J.A. at 255. The 1979 Aetna plan remained in effect until 1984. Some of the plaintiffs, who are retired employees or surviving spouses of now deceased employees, became entitled to benefits while one of the two Aetna plans was in effect.
In an agreement dated January 31, 1984, the Scott & Fetzer Company sold its Douglas Division to Universal Components. Universal Components continued to provide health insurance to union and non-union employees, and to union and non-union retirees who retired before February 1, 1984, as well as to employees who retired after February 1, 1984. After Universal Components purchased Douglas Division, Universal Components replaced Aetna with Blue Cross and Blue Shield of Michigan ("BCBSM") as the health care insurer.
After BCBSM became the health insurer, Universal Components distributed BCBSM plan handbooks and plan outlines to its employees and retired employees. J.A. at 566, 568-69. The BCBSM handbook describes the benefits that the employees and retirees were entitled to receive under the BCBSM plan. However, the handbook states that it is merely a guide to BCBSM benefits:
This booklet is a guide to your Blue Cross and Blue Shield of Michigan coverage. It is not a contract or a detailed explanation of your benefits. Your contract, which is the governing instrument, contains a complete statement of benefits, limitations, terms, and exclusions.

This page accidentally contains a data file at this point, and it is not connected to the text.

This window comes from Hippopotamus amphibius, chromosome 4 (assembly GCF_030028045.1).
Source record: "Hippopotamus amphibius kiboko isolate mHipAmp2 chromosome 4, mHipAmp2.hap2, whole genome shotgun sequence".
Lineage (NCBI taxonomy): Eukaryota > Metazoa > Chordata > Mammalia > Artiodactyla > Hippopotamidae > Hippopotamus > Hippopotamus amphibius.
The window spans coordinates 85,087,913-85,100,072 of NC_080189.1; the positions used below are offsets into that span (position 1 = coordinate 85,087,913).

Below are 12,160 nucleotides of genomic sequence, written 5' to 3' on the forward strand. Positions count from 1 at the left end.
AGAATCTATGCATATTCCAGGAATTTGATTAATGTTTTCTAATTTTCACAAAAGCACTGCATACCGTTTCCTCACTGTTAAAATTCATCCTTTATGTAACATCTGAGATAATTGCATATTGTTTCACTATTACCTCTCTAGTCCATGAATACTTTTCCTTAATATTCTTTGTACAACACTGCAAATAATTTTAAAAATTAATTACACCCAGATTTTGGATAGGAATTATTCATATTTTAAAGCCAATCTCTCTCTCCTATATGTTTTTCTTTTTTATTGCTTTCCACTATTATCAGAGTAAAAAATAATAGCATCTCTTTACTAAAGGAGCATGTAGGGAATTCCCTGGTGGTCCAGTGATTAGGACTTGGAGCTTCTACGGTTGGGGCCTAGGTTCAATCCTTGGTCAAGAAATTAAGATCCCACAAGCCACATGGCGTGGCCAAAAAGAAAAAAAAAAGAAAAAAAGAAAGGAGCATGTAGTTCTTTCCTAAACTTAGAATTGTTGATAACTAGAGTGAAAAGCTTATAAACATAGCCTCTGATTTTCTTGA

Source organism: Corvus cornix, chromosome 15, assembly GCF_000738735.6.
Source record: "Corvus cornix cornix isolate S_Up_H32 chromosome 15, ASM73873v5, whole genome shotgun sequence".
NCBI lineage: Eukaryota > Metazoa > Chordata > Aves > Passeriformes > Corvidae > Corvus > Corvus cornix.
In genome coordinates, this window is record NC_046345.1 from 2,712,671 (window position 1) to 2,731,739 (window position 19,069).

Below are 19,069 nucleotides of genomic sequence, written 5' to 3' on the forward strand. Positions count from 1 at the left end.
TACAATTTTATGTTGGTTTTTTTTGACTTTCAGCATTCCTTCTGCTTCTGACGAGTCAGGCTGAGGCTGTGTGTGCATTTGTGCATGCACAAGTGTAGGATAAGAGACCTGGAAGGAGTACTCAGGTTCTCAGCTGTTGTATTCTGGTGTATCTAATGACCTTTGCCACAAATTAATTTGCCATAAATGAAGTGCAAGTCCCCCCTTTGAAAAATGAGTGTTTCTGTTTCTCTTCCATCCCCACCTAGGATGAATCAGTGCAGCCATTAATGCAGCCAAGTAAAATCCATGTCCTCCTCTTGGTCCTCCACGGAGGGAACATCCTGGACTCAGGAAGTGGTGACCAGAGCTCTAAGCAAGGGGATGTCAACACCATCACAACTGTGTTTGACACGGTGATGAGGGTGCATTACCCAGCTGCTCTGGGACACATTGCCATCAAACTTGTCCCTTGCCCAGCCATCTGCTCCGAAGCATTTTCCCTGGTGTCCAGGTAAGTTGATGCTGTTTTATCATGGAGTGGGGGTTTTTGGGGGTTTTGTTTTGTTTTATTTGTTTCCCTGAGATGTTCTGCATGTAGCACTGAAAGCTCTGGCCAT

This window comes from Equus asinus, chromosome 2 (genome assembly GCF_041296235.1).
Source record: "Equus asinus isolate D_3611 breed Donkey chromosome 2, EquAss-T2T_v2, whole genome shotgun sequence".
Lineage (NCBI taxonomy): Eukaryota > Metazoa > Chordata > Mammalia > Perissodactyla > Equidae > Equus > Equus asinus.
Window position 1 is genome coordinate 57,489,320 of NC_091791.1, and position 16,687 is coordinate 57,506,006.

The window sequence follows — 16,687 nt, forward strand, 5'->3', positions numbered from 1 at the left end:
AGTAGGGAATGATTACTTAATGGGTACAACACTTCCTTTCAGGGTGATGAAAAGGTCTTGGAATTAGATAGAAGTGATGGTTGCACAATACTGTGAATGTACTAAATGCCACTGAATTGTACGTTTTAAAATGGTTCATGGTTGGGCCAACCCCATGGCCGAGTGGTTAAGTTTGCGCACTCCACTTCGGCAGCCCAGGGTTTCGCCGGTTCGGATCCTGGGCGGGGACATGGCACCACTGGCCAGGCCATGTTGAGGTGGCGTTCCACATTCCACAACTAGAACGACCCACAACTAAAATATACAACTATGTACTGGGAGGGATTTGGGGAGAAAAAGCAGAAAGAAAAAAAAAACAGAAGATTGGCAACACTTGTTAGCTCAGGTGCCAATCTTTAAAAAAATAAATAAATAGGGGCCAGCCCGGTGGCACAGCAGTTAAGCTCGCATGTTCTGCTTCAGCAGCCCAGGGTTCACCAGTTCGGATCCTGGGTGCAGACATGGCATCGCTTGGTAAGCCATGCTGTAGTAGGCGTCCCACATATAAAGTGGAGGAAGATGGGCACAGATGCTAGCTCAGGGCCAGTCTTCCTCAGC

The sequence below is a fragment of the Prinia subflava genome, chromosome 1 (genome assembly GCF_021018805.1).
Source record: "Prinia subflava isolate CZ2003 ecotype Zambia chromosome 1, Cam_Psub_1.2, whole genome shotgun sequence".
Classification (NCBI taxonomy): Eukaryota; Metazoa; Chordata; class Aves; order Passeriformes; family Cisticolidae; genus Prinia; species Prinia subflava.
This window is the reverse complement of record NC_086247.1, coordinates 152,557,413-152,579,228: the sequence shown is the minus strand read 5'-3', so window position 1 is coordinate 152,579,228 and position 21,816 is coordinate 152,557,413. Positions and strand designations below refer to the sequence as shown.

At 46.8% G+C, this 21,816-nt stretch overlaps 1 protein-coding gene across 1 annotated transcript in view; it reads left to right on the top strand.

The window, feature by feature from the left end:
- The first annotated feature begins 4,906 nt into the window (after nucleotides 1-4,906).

J.A. at 386. There was no indication in the plan handbook when or whether the plan could be terminated. The outline is also silent on termination, but states:This is an OUTLINE of your benefits. It is not a contract. While every effort has been made to make it accurate and complete, your official benefits and conditions are contained in the Certificates and Riders listed below:
. . . . .
These documents are available on request, but they are NOT needed to obtain benefits.
J.A. at 376. The documents to which the outline and the handbook refer are a number of certificates and riders which describe the exact benefits to which the plaintiffs are entitled under the plan. A document entitled "Group Operating Agreement between Douglas Corporation [now Universal Components Corporation] and Blue Cross and Blue Shield of Michigan" ("GOA") sets out the basic terms of the contractual relationship between Universal Components and BCBSM. A "Coverage Agreement," supplementing the GOA, states which riders and certificates are in effect between the parties. The GOA provides that either Universal Components or BCBSM may terminate the contract for coverage upon thirty days' notice. There is also an addendum to the GOA entitled "Retiree Agreement" under which BCBSM agreed to provide insurance coverage to Universal Components' retirees. The Retiree Agreement provides: "This addendum may be cancelled or amended by Blue Cross and Blue Shield of Michigan following thirty (30) days written notice to the Group or cancelled by the Group following thirty (30) days written notice to Blue Cross and Blue Shield of Michigan." J.A. at 300.